The CollectionSpace Services Team is from the IST-Data Services group of UC Berkeley. The team is driving the SOA analysis, modeling and development for the CollectionSpace project. Patrick Schmitz is the Services lead
SOA Concepts and Background
Service Description Repository
For descriptions of our services, visit the Service Description Repository page.
Service Schema Model
The service contracts are built around the XML schemas that describe the data we are storing and manipulating. A basic premise is that we can not define a one-size-fits-all schema for all the museums, where each service contract is the union of all requirements. We discarded this notion very early on, and instead assume a model in which the service defines a core set of information that is common to many museums, and that represents the core semantics needed to use the entity in a CMS context. Each deployment will then extend this schema to include additional information that the service does not understand or manupilate, but that it can store and expose.
These extensions could be one big bag, but we will be encouraging the schema developers to consider which of their extensions are common across many institutions in their domain, and which are specific only to their particular deployment or collection. E.g., for a museum of zoology, many extensions will relate to the management of specimens, and the cataloging of life science information, while a few concepts may be more specific to how they manage their specimen collections. In this way, we hope to foster the emergence of communities around different domains (e.g., life sciences, art history, anthropology and archeology, architecture, etc.), and to facilitate the sharing and re-use of extension schemas and the association application UI templates.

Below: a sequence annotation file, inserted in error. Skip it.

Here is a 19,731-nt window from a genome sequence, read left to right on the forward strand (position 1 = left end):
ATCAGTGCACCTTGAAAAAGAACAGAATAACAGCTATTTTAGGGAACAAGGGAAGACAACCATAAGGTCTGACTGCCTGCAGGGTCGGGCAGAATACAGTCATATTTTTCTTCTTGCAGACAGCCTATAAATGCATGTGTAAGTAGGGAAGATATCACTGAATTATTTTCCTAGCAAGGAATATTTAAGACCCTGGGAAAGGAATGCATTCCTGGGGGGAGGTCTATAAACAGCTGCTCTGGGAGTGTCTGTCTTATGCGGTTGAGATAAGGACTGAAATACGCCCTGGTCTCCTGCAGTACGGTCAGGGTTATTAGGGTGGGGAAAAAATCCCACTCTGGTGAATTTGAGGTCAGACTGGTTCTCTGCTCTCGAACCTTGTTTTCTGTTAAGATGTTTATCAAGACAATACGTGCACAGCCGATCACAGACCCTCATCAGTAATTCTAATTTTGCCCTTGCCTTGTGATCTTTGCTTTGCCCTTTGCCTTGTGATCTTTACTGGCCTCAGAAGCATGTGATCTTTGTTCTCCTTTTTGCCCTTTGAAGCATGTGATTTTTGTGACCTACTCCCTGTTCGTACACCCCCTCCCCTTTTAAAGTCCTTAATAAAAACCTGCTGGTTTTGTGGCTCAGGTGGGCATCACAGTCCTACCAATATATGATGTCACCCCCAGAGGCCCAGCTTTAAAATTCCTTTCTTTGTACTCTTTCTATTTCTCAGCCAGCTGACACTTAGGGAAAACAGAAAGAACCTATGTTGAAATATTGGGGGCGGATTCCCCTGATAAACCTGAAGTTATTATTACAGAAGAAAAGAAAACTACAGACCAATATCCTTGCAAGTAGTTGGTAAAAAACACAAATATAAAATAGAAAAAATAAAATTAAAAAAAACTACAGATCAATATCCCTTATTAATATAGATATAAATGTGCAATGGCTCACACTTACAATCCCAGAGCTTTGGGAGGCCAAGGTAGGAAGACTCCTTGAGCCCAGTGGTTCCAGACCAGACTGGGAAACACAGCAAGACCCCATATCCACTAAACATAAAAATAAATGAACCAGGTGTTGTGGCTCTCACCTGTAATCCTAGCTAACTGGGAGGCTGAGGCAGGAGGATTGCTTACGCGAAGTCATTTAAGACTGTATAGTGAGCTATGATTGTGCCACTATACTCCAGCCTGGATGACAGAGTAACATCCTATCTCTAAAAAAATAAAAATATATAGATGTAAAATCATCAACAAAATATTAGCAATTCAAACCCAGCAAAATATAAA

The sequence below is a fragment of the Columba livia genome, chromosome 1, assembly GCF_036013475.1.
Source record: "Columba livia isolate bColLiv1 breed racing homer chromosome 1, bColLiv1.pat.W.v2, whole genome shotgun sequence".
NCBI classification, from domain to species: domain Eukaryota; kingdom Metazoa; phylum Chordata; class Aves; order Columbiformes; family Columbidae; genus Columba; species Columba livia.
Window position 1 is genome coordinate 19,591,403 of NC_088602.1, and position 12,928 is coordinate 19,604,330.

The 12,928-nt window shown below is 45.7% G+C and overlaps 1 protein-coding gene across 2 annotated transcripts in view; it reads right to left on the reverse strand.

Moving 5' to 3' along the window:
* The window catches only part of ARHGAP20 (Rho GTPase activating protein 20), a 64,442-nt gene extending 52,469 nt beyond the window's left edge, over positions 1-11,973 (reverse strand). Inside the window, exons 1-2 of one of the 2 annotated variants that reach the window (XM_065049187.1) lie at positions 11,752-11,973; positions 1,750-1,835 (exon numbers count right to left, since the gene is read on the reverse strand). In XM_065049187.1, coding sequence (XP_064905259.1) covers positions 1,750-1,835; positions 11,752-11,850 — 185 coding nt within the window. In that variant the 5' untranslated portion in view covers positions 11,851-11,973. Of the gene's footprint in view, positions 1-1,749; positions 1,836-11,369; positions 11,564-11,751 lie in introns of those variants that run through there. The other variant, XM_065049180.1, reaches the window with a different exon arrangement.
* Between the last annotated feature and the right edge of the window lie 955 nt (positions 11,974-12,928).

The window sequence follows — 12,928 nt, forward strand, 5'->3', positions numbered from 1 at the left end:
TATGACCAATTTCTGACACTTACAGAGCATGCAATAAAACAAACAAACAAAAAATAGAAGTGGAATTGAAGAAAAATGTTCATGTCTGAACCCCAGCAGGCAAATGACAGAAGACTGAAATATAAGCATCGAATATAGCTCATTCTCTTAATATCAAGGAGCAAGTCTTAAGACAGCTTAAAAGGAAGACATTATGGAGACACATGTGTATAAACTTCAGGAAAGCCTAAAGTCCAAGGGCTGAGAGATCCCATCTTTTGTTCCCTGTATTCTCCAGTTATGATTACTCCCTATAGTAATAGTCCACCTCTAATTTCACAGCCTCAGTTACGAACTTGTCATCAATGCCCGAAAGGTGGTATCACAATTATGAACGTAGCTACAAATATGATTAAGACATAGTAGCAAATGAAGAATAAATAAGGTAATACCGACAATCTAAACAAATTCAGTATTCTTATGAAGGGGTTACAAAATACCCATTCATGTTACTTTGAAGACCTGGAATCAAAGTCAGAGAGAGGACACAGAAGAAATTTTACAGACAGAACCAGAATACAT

Over time, we expect that the domain-specific schemas will standardize enough that some domain-specific services can be defined to serve the respective communities. For example, we would begin with generic services (and schemas) for CollectionObject, ConditionReport, Location, etc. Over time, communities will agree on schemas that enable the definition of LifeSciCollectionObject, AnthroCollectionObject, ArtHistConditionReport, PaleoLocation, etc. We could not hope to define these various domain-specific services a priori, but they can emerge over time, through discussion and sharing within the respective communities of interest, in a kind of organic process.
This figure captures the idea of multiple schemas contributing to the total service schema for a given deployment.
Coincidentally, this idea is also somewhat broadly similar in concept to the Fedora Digital Object Model.
Services Design and Development
- Service Description Repository
- Candidate Services and Related Notes
- Service Design Modeling Notes
- Transforming Functional Documentation to WSDL
One of the core deployment requirements of CollectionSpace was that it should support multi-tenancy (see Tech Thinking for CSpace.org). See Design notes for multi-tenancy in CollectionSpace for more details.
CollectionSpace Ecosystem - Big Picture